However, carbon price impacts must be considered within broader sustainability trends:

  • Multispeed transition: with different countries pursuing decarbonisation at varying speeds, there is a risk of creating an uneven playing field that could lead to deindustrialisation or offshoring of emissions.
  • Interaction of climate and trade policy: the implications for policy making are not just domestic. New initiatives such as the EU carbon border adjustment mechanism (CBAM) or the US sustainable steel trade agreement will mean climate policy effects are felt by anyone looking to sell into these markets. Countries with stricter climate policies may impose additional costs on imports of carbon-intensive goods, leading to a rerouting of traditional trade flows.
  • Regionalisation: as supply chain sustainability and resilience come under greater scrutiny, there is likely to be a shift towards greater self-sufficiency, diversification and reshoring. This trend could create new opportunities for local suppliers and manufacturers but may also lead to higher costs and reduced efficiency.
  • New cost paradigm: the shift towards low-emission production methods and the rise of renewables will fundamentally alter commodity cost curves, redefining cost competitiveness. Low-emission, highly electrified processes mean those with more competitive renewables will have an advantage, while those that historically relied on cheaper fossil fuels will lose out.

The implications of decarbonisation on trade are far-reaching and complex, encompassing multiple dimensions including supply chain resilience, cost competitiveness and policy coordination.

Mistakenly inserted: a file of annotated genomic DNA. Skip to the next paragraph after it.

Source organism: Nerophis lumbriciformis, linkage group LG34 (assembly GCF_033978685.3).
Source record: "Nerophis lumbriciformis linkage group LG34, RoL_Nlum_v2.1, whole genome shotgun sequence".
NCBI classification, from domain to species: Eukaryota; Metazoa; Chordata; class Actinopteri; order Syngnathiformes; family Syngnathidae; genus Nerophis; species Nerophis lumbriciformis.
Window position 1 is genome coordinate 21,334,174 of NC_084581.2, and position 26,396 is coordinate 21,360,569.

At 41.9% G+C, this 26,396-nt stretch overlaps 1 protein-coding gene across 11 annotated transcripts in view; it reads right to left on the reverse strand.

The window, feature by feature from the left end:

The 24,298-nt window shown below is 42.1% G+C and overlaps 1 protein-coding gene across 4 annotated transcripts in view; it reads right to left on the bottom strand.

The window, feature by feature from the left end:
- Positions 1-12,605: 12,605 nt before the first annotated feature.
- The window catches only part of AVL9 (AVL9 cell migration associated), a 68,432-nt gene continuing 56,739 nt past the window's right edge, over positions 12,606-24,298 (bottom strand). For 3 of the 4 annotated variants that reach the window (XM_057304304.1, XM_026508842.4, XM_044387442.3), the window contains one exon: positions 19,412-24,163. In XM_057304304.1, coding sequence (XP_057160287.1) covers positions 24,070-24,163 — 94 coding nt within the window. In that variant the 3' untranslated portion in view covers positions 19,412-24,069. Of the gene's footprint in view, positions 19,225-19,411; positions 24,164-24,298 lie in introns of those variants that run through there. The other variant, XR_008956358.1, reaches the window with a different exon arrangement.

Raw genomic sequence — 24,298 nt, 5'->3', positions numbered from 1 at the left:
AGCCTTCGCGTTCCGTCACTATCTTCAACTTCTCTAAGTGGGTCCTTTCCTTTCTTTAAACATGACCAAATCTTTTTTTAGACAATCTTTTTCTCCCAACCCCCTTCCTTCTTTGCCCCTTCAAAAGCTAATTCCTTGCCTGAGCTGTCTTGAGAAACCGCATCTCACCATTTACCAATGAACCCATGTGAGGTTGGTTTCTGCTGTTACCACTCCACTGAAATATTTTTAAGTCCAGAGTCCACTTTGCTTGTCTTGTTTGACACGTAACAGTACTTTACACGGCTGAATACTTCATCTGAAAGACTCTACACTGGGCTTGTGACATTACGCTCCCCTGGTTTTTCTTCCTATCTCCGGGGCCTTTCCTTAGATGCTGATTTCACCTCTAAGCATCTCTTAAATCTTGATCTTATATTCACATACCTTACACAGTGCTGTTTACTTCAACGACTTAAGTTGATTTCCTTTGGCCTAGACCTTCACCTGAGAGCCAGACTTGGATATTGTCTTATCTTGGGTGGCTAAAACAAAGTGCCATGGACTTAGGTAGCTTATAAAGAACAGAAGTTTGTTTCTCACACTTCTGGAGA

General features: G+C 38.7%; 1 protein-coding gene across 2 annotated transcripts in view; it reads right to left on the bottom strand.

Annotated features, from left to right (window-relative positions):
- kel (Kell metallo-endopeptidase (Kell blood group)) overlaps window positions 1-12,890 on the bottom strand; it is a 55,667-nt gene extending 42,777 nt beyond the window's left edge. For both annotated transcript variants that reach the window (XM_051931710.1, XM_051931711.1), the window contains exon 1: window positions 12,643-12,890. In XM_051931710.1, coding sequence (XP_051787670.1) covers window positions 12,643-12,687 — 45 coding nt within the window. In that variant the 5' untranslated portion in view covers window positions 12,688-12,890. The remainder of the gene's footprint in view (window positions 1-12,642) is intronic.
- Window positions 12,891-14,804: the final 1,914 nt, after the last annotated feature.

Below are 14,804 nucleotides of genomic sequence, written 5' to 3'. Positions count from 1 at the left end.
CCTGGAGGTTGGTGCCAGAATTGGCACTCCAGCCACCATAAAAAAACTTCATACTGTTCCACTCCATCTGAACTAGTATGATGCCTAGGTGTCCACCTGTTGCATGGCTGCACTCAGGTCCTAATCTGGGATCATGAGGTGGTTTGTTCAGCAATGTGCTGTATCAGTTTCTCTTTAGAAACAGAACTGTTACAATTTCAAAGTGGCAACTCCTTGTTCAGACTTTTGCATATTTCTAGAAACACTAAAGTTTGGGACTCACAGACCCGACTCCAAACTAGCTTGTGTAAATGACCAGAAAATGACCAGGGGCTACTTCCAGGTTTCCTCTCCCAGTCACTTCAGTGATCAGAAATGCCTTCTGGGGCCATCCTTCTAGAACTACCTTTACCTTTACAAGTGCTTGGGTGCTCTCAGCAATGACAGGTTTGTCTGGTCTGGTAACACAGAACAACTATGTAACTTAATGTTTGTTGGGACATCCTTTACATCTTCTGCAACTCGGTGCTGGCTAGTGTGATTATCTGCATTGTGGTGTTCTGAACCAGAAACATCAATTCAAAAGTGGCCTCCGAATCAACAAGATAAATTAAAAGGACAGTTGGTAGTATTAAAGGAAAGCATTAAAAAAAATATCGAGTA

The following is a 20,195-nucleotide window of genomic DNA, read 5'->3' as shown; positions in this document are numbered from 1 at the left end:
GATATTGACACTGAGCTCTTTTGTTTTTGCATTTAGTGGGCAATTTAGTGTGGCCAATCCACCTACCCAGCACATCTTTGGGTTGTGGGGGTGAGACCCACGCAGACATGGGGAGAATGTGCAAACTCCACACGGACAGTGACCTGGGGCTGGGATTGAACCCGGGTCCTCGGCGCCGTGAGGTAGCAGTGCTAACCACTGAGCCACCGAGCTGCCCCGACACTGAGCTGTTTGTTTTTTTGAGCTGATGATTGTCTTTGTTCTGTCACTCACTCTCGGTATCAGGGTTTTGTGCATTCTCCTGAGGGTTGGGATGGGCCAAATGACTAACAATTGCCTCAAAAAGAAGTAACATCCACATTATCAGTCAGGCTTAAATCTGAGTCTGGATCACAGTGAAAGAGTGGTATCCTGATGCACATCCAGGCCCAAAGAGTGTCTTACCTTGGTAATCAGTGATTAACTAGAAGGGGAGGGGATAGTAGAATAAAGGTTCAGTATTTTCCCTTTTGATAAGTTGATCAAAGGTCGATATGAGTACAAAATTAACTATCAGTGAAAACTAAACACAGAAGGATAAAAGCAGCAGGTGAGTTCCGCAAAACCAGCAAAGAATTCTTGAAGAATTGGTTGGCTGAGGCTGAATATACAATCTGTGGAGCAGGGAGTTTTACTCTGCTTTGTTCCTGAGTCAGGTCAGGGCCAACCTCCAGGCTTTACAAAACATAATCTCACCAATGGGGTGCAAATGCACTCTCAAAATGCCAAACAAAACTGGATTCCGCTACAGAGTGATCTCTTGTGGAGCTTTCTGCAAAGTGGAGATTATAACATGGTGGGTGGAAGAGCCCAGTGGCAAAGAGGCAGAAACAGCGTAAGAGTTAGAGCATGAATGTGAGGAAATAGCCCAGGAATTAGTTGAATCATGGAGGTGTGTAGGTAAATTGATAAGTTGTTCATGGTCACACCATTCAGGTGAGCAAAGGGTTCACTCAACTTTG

Higher carbon prices are incoming

Renewable energy, green hydrogen production, CCS and EVs could all be competitive with the emitting fossil fuel-powered alternative, but only if the appropriate carbon cost is applied. Ultimately, this is why more governments will need to turn to carbon pricing to drive decarbonisation. This will drive major changes through supply chains.

As the world moves towards a low-carbon future, businesses must adapt and evolve to remain competitive. Decarbonisation is vital and the costs of inaction will grow rapidly, but decarbonising whole economies and value chains is not going to be easy nor cheap. Carbon pricing will be needed to address this. However, by understanding the risks and opportunities associated with decarbonisation and carbon pricing, companies can better position themselves to thrive in the future. One thing here is certain, commodity markets will be transformed by the spread of higher carbon prices.

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All new Knowledge and Insights for Sustainability can now be found here

Author Charlie Durant

Research Manager

Author Paul Butterworth

Research Manager

Author Mark Jeavons

Head of Sustainability